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Date : 28 Jun 2012
RBI releases Financial Stability Report : June 2012

The Reserve Bank of India today released the fifth issue of the Financial Stability Report (FSR) against the backdrop of worrisome global and domestic macroeconomic developments. Through these half-yearly FSRs, the Reserve Bank attempts to share the results of its macro prudential surveillance with the market, to encourage debate and to create awareness of the vulnerabilities in the system and even to suggest prompt corrective action. As in the case of the previous FSRs, this issue of the Report reflects the collective assessment of the Sub Committee of the Financial Stability and Development Council (FSDC) on potential risks to financial stability.


(1) The financial system of the country remains robust despite increase in risks to stability primarily due to global risks and domestic macroeconomic conditions.

(Overview: Para 1)

(2) The Reserve Bank’s second Systemic Risk Survey revealed concerns about the evolving global risks and a host of domestic factors. Respondents, however, remained confident about the stability of the domestic financial system.

(Overview: Para 2; Chapter 5:para 5.1 – 5.6)

(3) Risks to domestic growth are accentuated by fiscal and external sector imbalances. Inflationary pressures have moderated but inflation risks remain.

(Overview: Para 7-11; Chapter 1: para 1.7 – 1.30)

(4) Foreign exchange and equity markets have corrected and continue to experience heightened volatility.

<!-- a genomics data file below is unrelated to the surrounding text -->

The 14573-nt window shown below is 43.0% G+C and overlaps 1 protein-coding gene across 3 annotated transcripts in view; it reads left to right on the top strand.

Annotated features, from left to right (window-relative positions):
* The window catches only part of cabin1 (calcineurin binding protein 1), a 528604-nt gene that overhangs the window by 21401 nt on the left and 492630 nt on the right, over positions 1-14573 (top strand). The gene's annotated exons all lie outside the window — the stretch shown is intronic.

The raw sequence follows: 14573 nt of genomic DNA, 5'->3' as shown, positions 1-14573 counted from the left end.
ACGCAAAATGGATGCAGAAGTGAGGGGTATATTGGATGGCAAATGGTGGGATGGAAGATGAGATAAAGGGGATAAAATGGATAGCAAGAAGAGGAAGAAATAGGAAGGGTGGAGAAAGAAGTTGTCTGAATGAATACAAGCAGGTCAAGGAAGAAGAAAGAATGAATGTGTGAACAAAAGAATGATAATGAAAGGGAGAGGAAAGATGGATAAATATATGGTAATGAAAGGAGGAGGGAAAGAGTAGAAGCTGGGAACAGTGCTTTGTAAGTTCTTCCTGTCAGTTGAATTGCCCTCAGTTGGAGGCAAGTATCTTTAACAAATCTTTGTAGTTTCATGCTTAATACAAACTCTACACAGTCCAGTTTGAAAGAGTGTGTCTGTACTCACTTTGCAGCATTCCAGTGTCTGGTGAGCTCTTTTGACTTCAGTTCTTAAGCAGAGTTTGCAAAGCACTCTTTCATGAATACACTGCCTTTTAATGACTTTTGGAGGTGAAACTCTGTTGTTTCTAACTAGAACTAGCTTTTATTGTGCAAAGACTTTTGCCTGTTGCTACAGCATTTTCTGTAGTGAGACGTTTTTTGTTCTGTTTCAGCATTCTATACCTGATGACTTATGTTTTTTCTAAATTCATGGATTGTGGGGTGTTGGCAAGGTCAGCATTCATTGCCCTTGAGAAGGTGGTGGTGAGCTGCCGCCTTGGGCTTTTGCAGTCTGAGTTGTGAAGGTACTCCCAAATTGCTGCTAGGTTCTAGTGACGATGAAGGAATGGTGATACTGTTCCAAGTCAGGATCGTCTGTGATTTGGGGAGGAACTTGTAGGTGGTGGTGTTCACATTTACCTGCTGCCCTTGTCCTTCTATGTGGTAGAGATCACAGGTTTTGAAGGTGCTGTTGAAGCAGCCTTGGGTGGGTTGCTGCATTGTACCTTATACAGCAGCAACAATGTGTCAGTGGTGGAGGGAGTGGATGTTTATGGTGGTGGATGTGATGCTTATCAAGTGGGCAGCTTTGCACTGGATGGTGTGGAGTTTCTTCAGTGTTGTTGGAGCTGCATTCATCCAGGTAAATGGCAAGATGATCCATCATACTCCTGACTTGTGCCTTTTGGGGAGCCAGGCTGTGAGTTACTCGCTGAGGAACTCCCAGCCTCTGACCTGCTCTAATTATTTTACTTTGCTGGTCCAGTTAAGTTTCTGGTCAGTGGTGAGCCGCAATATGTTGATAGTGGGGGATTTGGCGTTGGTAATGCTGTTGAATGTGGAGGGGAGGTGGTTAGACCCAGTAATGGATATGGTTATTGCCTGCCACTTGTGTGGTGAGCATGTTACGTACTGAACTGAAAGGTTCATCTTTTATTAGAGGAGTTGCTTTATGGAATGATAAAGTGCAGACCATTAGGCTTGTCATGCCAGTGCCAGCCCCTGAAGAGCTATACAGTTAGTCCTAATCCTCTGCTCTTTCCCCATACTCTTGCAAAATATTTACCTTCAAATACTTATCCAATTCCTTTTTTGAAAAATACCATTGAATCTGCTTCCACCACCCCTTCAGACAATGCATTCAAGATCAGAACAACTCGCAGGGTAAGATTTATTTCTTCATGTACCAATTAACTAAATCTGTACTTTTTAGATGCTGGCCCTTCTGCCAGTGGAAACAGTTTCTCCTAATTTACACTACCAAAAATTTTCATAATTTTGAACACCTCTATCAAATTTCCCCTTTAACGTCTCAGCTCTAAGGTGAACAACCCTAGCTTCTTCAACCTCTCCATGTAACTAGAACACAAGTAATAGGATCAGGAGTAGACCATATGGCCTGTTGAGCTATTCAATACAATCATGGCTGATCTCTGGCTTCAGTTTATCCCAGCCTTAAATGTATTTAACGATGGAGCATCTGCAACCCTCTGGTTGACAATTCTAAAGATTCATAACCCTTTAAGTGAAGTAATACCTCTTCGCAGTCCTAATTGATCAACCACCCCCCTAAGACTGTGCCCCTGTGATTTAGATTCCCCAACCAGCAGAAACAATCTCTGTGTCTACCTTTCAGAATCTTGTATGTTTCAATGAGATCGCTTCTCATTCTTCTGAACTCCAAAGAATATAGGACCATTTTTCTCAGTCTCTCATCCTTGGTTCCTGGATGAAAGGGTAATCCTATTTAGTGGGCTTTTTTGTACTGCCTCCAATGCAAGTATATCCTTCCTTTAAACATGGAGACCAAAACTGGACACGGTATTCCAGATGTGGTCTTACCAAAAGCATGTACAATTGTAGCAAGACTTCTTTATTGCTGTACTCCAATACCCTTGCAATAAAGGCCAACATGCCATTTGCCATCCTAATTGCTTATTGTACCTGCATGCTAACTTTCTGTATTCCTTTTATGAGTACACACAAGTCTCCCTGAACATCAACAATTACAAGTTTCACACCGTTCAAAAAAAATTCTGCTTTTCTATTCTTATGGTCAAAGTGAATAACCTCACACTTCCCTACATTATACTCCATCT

(Overview: Para 12;14; Chapter 2: para 2.12 and 2.15)

(5) Banks remain resilient to credit, market and liquidity risks and would be able to withstand macroeconomic shocks, given their comfortable capital adequacy positions.

(Overview: Para 22; Chapter 3: Para 3.41-3.49; Chapter 5: Para 5.29-5.33)

(6) Asset quality concerns, however, persist and liquidity pressures have intensified. Credit and deposit growth in the banking sector have decelerated while banks’ reliance on borrowed funds has increased.

(Overview: Para 16, 17; Chapter 3: Para 3.6-3.11;3.13-3.20)

(7) Distress dependencies between banks have risen. The analysis of the network of the Indian banking system reveals that the systemic importance of the ‘most connected’ banks has increased, warranting a closer monitoring of the banks.

(Overview: Para 18;Chapter 5: para 5.16-5.18 and para 5.22-5.28))

(8) The policy framework for reforms, started after the global financial crisis, has crystalised. Several countries have announced their respective national policy frameworks for implementation of the reforms, e.g. migration to Basel III. Differences between such policy frameworks have led to concerns about cross border consistency.

(Overview: Para 24; Chapter 4: 4.1-4.2)

(9) There could be unintended consequences of the implementation of the reform measures for emerging economies, like India, e.g. due to the deleveraging induced by the new capital and liquidity standards.

(Overview: Para 24; Chapter 4: 4.1-4.2)

(10) Banks in India will migrate to Basel III from a position of relative strength but there could be challenges in the form of higher cost of capital.

(Overview: 25; Chapter 4: para 4.3-4.5)

(11) The new Principles for Financial Market Infrastructure, issued by the Committee on Payment and Settlement Systems (CPSS) and the International Organization of Securities Commissions (IOSCO), propose stringent risk management requirements, which could necessitate a relook at the risk management practices of domestic central counterparties.

(Overview: 29; Chapter 4: para 4.36 –4.37)

(12) Clearing Corporation of India Limited (CCIL)’s financial resources and its liquidity as well as credit risk management framework needs to be fine-tuned to take cognisance of the significant un-collateralised intraday exposures to its designated settlement banks.

(Overview: Para 29; Chapter 4: para 4.25-4.28)

The next FSR is scheduled to be published in December 2012.

Alpana Killawala
Chief  General Manager

Press Release : 2011-2012/2089

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